• clear content,
  • flexibility according to the culture,
  • avoiding a lot of paperwork /bureaucracy,
  • little theory and a lot of practice at Shop floor in a learning by doing approach,
  • collecting accurate and important metrics; monitoring them and taking quick actions,
  • allocating enough time for talking and thinking,
  • integrating some fun to every daily TPM activity (fun triggers innovation and motivation)

This new model has been tested at more than 50 manufacturing plants all over the world. Those plants are located in Germany, France, Spain, Greece, Poland, Slovakia, Slovenia, Turkey, Russia, China, Peru and USA.  Results are promising because every individual player contributes to the continuous improvement approach by steadily practicing it and giving suggestions on how to make it better. People persevere to continue improving the model even after the consultant or the factory managers quit the factory.  In the following pages, I will briefly explain and highlight the important sections of TPM Cooking Receipt.

Representation of the new model:

TPM Cooking Receipt - Model

This new model practices “Think-Improve-Learn” mechanisms. Do not accept any new information as it is. First, think for yourself using your own observations and imaginations. Improve it with self-experimentation. You can make mistakes, this is human nature. But you can learn from your mistakes. Therefore after each experiment, reflect on the good and the bad practices. In every system, the good and the bad corresponds with the unique entity. This Yin Yang  coexist in any culture and they give rise to, exist within, reinforce, and complement each other to shape the holistic, dynamic, and dialectical nature of the culture.  The new TPM model recognizes the factor of being human and adopts human nature through continuous thinking, improvement through experimentation and learning by reflecting the good and bad.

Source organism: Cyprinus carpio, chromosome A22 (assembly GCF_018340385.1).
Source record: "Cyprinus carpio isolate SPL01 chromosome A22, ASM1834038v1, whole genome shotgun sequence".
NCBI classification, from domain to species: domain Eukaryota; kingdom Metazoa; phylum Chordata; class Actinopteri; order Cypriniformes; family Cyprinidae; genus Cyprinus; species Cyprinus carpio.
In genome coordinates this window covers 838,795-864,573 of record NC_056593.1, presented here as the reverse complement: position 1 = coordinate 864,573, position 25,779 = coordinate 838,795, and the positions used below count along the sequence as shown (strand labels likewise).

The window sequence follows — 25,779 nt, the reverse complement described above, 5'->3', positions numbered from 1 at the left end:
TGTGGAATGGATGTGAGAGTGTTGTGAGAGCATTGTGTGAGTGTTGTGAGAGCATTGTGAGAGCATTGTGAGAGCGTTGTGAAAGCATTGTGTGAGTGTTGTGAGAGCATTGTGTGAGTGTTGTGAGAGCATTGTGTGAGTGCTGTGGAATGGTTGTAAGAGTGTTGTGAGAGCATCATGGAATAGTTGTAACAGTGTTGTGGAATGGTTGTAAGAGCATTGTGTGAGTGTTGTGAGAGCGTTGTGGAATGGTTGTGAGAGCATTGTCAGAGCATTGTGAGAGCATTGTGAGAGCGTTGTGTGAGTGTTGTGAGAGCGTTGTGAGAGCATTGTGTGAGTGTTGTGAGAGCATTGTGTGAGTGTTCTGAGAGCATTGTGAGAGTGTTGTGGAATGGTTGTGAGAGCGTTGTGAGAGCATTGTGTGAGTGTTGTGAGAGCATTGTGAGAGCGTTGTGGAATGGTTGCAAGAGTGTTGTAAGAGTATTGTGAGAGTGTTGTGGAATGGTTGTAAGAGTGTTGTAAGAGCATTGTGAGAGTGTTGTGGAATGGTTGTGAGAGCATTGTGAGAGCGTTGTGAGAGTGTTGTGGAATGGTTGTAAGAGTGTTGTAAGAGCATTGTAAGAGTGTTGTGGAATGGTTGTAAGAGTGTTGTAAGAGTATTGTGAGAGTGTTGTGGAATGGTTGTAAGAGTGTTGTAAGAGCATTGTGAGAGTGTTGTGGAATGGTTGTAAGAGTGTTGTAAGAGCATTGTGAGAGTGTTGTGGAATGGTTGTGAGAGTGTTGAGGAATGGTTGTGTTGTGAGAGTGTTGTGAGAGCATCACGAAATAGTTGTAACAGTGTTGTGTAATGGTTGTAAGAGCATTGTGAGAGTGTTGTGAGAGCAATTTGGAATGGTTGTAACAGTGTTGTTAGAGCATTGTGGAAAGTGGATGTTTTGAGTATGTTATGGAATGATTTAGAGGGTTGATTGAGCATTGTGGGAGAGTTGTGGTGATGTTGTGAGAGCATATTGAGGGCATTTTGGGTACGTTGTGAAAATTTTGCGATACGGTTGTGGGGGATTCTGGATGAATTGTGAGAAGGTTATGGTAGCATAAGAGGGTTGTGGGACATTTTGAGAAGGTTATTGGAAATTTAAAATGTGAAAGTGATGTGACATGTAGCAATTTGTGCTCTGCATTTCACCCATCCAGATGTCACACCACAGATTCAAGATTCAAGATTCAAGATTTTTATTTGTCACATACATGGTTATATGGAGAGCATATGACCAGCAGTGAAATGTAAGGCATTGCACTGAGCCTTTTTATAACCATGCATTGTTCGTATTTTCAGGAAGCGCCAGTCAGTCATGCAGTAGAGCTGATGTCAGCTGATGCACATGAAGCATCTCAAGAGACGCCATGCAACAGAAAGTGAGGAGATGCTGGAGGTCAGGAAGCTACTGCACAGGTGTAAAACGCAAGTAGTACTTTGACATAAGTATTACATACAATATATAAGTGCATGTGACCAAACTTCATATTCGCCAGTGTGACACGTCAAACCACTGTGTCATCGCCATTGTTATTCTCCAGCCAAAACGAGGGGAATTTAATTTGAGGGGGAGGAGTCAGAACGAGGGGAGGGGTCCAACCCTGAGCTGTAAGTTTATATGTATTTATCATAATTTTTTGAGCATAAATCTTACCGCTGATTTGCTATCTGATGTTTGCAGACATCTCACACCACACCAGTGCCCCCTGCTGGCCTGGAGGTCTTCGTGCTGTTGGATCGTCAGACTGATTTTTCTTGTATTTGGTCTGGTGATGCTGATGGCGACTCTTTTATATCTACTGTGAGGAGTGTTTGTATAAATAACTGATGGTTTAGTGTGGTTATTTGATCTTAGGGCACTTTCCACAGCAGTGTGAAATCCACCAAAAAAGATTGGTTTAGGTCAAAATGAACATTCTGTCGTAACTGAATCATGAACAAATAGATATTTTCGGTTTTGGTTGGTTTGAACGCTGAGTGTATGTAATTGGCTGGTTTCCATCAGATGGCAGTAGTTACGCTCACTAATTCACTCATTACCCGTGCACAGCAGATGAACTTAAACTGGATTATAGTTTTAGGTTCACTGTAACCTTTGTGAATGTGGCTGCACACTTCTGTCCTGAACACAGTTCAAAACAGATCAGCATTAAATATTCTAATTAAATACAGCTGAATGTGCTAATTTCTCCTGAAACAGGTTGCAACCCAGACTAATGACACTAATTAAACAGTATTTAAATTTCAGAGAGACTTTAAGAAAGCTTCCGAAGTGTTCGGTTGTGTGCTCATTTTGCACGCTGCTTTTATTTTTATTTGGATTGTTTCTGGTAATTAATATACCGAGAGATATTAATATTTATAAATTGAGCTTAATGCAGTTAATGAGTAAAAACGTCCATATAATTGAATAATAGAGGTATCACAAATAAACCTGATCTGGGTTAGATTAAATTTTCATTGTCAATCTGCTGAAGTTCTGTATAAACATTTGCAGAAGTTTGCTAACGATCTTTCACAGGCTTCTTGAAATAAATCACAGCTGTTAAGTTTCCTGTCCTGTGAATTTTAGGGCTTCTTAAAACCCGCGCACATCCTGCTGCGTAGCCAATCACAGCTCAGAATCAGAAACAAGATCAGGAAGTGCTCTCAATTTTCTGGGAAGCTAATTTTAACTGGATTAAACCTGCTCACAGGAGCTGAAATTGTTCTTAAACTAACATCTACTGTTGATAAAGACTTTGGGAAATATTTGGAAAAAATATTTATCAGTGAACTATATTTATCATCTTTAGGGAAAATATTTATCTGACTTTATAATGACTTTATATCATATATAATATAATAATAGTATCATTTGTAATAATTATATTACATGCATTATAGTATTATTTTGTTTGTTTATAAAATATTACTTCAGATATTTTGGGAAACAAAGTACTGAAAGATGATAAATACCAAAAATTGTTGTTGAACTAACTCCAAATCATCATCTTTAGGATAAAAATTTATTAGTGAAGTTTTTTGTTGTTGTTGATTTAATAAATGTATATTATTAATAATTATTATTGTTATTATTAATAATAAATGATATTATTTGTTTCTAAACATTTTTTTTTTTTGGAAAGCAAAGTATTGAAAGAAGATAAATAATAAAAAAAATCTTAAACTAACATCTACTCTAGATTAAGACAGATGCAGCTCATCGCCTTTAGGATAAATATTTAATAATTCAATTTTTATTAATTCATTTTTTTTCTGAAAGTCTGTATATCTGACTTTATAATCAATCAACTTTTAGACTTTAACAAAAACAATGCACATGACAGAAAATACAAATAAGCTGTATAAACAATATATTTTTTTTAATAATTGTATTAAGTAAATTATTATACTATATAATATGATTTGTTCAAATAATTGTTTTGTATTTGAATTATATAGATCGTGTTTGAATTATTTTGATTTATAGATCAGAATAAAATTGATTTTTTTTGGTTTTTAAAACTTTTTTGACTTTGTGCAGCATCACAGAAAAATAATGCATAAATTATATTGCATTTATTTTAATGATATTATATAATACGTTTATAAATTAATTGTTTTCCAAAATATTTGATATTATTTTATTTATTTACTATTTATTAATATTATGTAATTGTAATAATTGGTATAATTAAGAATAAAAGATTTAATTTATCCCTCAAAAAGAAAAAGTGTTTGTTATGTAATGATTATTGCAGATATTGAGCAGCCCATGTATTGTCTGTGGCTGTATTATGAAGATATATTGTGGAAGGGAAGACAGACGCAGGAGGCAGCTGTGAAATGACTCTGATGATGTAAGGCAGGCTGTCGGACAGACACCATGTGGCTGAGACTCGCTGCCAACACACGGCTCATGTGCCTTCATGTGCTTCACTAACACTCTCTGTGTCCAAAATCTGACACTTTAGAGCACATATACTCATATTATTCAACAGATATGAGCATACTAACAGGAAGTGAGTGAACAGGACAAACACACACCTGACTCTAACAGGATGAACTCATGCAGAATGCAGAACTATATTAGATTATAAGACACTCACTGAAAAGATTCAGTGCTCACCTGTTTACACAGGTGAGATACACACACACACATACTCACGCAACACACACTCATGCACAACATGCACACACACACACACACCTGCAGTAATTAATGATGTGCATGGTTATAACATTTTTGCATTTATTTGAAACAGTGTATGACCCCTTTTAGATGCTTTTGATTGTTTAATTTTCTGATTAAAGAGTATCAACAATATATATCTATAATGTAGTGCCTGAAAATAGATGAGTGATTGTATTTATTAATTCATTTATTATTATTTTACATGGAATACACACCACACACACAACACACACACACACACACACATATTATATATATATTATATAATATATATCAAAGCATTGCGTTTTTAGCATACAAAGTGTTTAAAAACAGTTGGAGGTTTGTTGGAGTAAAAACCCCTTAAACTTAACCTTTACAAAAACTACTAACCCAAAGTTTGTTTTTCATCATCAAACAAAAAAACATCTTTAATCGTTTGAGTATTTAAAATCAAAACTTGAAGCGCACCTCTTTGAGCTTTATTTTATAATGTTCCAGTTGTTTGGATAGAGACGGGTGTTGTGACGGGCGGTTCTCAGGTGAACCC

After the adequate learning and experimentation environment is provided inside the corporate culture, 3 important circles of TPM methodology starts to be established. Unlike JIPM’s 8 Pillar or most lean TPM concepts with 5 Pillars, TPM Cooking Receipt focuses on 3 main departments of the manufacturing organisations:

  • Production,
  • Maintenance
  • Manufacturing Engineering

The main task of a production operator is to apply standard operations if he/she is working on a takted assembly line. On the other hand, if his duty is to operate fully automated equipment, make random quality checks, handle materials, etc. (In fact most of the time, he is not physically busy with any kind of manufacturing operation except loading and unloading parts.) During this time, the operator has enough time to observe the operating conditions of the equipment and can create the first line of defense against quality or machine failures.

“Operators are organic sensors who could diagnose early signals of daily problems. To activate their contribution, thinking, and experimenting for continuous improvement and learning habits should be supported by the management of the company.”

The etymologic root of the maintenance comes from the Latin word ‘manus tenere’ which means ‘to hold in the hand’. In the ancient Roman Empire, engineers constructing roads, bridges and siege weapons were also responsible to keep them running. Maintenance as a profession has later been developed, but the original duty to keep the system smoothly functioning when it is needed has been transformed into ‘react after a problem arises’. On the other hand, this wait-until-next repair approach brought a great burden of unreliability. To create quality products under the promised customer delivery schedules is just a romantic dream if the equipment is unreliable.  Therefore getting preventive measures to eliminate machine breakdowns should be the primary role of the maintenance department. This requires a proactive approach to foresee problems before they turn into catastrophic failures and to restore equipment parts before their lifetime is over due to natural deterioration.

“The primary role of the maintenance department is to avoid flow interruption of the factory value stream due to machine related problems. While we implement necessary proactive measures, over maintenance should also be eluded.”